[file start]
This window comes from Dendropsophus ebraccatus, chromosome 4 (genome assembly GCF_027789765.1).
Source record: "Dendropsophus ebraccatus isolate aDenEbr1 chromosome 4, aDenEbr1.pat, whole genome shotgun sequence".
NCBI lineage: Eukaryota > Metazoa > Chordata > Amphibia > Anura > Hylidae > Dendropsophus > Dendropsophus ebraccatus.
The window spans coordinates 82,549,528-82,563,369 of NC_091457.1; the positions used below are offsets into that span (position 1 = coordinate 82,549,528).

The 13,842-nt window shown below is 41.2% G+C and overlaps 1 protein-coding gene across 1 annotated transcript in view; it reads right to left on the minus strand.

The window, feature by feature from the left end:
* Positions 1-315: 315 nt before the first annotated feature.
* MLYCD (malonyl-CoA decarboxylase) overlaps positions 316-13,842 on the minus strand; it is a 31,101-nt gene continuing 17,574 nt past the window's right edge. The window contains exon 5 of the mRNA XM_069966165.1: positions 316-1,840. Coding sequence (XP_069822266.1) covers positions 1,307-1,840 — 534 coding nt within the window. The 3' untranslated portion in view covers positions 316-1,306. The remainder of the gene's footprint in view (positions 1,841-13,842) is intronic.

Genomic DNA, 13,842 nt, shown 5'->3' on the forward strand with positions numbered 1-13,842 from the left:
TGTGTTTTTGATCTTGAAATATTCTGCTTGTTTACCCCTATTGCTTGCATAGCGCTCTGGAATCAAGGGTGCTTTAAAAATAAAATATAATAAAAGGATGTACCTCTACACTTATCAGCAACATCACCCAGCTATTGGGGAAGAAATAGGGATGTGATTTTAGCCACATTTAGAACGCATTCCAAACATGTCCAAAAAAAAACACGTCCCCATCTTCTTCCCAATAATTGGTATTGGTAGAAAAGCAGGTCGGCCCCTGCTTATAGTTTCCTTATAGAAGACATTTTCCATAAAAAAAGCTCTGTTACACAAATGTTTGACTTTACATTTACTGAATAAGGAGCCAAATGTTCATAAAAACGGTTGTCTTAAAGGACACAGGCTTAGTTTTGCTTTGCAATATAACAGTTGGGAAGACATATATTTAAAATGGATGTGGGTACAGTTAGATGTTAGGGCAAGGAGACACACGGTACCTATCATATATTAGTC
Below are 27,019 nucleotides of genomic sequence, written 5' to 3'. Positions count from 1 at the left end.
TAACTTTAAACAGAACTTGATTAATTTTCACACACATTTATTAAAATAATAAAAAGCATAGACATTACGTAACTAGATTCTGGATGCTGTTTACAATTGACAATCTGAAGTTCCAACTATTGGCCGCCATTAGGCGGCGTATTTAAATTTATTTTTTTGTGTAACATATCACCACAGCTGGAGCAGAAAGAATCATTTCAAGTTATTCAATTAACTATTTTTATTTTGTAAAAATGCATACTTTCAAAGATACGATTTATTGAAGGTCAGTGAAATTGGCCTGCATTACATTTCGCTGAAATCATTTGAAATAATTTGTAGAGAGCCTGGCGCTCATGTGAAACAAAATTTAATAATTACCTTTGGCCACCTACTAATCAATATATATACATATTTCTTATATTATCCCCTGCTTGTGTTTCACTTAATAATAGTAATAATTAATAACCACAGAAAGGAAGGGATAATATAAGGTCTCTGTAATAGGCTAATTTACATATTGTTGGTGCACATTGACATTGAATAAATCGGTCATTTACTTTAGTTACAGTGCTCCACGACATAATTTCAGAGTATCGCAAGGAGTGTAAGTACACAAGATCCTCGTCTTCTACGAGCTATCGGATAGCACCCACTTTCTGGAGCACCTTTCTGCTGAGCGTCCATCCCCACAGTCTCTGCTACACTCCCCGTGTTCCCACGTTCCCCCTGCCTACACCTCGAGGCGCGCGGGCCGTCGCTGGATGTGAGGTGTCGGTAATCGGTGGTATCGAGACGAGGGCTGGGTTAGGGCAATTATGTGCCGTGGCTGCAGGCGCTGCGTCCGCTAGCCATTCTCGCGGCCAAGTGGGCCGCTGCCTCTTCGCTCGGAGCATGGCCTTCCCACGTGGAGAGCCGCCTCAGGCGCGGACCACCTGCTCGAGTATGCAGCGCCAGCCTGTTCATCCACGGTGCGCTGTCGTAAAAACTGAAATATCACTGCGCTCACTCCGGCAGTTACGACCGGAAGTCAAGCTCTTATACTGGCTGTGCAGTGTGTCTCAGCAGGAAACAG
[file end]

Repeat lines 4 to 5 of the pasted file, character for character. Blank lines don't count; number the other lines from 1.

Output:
The window spans coordinates 82,549,528-82,563,369 of NC_091457.1; the positions used below are offsets into that span (position 1 = coordinate 82,549,528).

The 13,842-nt window shown below is 41.2% G+C and overlaps 1 protein-coding gene across 1 annotated transcript in view; it reads right to left on the minus strand.